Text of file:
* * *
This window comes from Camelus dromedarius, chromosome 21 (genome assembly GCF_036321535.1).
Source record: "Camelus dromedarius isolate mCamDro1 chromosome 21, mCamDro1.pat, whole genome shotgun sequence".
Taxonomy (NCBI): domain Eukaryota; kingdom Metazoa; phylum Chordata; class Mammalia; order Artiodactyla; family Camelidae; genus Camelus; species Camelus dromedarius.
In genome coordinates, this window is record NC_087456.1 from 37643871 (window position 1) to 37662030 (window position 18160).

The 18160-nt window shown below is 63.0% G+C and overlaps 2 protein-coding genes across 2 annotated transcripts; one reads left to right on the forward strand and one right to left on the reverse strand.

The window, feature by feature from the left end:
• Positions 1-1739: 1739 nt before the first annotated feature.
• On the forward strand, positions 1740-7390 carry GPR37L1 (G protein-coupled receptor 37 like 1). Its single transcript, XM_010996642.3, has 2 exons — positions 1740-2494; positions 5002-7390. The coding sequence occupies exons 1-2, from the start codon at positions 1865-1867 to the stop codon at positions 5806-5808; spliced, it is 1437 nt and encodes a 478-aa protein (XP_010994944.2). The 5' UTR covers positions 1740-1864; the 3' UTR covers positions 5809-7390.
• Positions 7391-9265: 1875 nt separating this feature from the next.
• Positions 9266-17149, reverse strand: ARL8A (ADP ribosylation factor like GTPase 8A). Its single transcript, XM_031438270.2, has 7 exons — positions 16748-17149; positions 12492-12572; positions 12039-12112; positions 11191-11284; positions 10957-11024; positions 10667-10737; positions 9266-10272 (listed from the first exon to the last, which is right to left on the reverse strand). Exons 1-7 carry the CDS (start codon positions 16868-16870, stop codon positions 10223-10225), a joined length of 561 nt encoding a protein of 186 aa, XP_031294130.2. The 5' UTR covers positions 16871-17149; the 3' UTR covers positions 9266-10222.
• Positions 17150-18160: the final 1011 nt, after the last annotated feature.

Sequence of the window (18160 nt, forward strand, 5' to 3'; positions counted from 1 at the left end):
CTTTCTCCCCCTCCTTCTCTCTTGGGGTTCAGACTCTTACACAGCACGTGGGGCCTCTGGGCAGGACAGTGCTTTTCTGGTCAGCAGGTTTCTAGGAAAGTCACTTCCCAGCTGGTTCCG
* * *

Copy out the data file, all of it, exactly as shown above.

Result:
This window comes from Camelus dromedarius, chromosome 21 (genome assembly GCF_036321535.1).
Source record: "Camelus dromedarius isolate mCamDro1 chromosome 21, mCamDro1.pat, whole genome shotgun sequence".
Taxonomy (NCBI): domain Eukaryota; kingdom Metazoa; phylum Chordata; class Mammalia; order Artiodactyla; family Camelidae; genus Camelus; species Camelus dromedarius.
In genome coordinates, this window is record NC_087456.1 from 37643871 (window position 1) to 37662030 (window position 18160).

The 18160-nt window shown below is 63.0% G+C and overlaps 2 protein-coding genes across 2 annotated transcripts; one reads left to right on the forward strand and one right to left on the reverse strand.

The window, feature by feature from the left end:
• Positions 1-1739: 1739 nt before the first annotated feature.
• On the forward strand, positions 1740-7390 carry GPR37L1 (G protein-coupled receptor 37 like 1). Its single transcript, XM_010996642.3, has 2 exons — positions 1740-2494; positions 5002-7390. The coding sequence occupies exons 1-2, from the start codon at positions 1865-1867 to the stop codon at positions 5806-5808; spliced, it is 1437 nt and encodes a 478-aa protein (XP_010994944.2). The 5' UTR covers positions 1740-1864; the 3' UTR covers positions 5809-7390.
• Positions 7391-9265: 1875 nt separating this feature from the next.
• Positions 9266-17149, reverse strand: ARL8A (ADP ribosylation factor like GTPase 8A). Its single transcript, XM_031438270.2, has 7 exons — positions 16748-17149; positions 12492-12572; positions 12039-12112; positions 11191-11284; positions 10957-11024; positions 10667-10737; positions 9266-10272 (listed from the first exon to the last, which is right to left on the reverse strand). Exons 1-7 carry the CDS (start codon positions 16868-16870, stop codon positions 10223-10225), a joined length of 561 nt encoding a protein of 186 aa, XP_031294130.2. The 5' UTR covers positions 16871-17149; the 3' UTR covers positions 9266-10222.
• Positions 17150-18160: the final 1011 nt, after the last annotated feature.

Sequence of the window (18160 nt, forward strand, 5' to 3'; positions counted from 1 at the left end):
CTTTCTCCCCCTCCTTCTCTCTTGGGGTTCAGACTCTTACACAGCACGTGGGGCCTCTGGGCAGGACAGTGCTTTTCTGGTCAGCAGGTTTCTAGGAAAGTCACTTCCCAGCTGGTTCCG